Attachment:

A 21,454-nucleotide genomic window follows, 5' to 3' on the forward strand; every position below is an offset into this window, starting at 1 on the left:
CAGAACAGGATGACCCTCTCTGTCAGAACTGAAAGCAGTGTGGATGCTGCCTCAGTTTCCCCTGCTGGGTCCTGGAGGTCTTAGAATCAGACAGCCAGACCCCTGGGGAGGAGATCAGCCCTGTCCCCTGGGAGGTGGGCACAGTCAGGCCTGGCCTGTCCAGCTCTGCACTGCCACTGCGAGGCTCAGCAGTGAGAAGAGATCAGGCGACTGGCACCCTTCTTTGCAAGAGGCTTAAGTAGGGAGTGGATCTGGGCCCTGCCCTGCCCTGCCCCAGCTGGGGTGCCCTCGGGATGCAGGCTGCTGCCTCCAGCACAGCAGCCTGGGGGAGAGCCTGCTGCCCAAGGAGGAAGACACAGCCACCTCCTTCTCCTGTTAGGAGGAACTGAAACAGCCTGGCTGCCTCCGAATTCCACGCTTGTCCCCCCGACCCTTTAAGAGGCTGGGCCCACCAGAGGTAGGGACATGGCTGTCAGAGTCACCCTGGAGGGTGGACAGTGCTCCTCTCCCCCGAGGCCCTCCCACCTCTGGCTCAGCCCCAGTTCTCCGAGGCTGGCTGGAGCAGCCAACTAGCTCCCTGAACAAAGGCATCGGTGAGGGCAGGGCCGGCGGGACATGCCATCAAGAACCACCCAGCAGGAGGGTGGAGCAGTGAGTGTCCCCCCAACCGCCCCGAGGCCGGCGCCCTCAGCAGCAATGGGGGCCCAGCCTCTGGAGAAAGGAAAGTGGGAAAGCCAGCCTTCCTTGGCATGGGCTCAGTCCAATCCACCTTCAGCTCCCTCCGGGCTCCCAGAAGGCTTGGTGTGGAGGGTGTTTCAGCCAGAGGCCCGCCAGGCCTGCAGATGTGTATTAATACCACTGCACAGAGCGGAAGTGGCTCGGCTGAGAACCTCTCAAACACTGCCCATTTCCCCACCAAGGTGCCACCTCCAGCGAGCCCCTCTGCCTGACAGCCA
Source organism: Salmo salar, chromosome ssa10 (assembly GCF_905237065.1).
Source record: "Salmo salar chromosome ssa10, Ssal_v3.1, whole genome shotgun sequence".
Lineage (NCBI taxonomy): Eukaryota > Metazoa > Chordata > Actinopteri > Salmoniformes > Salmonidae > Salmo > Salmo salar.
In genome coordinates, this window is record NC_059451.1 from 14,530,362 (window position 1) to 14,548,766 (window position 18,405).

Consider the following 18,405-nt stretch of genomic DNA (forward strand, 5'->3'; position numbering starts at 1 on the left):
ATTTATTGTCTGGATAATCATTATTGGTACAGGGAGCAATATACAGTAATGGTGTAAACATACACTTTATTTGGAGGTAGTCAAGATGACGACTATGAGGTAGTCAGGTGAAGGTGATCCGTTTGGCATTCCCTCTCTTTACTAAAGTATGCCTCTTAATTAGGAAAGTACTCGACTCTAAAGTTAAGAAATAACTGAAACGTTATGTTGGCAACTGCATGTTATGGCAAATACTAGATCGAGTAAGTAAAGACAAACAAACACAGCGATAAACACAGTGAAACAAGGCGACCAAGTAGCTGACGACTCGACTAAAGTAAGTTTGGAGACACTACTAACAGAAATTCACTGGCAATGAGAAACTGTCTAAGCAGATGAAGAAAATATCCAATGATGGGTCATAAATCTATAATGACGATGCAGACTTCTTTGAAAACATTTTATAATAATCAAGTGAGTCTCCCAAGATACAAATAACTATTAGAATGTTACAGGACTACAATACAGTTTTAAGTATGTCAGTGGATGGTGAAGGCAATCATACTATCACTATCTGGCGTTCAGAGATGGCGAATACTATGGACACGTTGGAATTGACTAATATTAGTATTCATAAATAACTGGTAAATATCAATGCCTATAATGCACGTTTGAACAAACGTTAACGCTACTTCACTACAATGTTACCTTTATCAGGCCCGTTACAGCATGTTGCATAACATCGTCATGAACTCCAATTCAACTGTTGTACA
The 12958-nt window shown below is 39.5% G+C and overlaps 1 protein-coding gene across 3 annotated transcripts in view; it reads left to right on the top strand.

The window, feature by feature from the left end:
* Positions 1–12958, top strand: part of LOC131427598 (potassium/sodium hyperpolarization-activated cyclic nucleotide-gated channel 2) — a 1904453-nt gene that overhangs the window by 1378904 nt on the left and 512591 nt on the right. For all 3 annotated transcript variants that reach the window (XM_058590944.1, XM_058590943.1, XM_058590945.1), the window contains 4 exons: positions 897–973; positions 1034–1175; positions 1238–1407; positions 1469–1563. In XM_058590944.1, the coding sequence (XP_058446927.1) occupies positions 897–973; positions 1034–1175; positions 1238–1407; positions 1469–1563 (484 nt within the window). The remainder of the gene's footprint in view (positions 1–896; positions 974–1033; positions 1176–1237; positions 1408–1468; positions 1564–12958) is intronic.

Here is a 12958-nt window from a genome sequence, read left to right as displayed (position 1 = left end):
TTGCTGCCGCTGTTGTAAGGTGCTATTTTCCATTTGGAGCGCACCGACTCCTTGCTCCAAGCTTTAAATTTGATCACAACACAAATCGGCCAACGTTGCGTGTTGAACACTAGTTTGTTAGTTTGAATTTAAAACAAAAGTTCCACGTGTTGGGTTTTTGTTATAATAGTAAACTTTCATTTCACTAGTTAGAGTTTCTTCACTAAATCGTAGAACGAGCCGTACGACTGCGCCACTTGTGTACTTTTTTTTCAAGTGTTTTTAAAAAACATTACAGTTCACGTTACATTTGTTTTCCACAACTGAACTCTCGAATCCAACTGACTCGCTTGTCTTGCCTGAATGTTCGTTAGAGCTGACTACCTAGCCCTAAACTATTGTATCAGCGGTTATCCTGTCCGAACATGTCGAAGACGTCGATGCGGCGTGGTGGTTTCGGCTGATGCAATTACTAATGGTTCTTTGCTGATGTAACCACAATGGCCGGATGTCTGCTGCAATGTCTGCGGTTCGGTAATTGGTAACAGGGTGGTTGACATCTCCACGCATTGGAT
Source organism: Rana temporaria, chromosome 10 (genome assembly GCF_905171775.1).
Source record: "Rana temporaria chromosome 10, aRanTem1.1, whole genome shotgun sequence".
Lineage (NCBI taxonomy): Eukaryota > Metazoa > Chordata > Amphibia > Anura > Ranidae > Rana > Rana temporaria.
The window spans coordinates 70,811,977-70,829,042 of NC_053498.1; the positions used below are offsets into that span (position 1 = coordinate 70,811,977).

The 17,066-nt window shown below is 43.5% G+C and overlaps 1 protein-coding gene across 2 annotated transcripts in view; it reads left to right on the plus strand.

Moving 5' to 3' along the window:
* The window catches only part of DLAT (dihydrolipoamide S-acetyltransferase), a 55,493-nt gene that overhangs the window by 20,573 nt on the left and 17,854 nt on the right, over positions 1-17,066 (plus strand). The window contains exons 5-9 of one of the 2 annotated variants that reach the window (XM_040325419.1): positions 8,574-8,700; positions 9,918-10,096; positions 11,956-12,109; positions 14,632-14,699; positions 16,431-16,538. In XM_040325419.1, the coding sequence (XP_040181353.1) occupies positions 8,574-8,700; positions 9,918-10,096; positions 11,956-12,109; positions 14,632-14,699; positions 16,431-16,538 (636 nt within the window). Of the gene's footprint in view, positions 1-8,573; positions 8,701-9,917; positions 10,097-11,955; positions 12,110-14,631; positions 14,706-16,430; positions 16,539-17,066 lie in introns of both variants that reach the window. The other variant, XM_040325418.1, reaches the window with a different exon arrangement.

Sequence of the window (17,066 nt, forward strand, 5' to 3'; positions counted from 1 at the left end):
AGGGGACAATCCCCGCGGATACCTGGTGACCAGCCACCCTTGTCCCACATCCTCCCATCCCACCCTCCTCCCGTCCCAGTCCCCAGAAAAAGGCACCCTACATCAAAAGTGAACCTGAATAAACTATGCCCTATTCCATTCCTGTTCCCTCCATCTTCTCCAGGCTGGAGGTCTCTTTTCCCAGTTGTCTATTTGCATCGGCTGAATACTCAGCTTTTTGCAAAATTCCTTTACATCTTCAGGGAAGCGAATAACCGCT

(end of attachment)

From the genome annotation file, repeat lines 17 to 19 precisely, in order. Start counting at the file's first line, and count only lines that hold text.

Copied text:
The window spans coordinates 70,811,977-70,829,042 of NC_053498.1; the positions used below are offsets into that span (position 1 = coordinate 70,811,977).

The 17,066-nt window shown below is 43.5% G+C and overlaps 1 protein-coding gene across 2 annotated transcripts in view; it reads left to right on the plus strand.

Moving 5' to 3' along the window: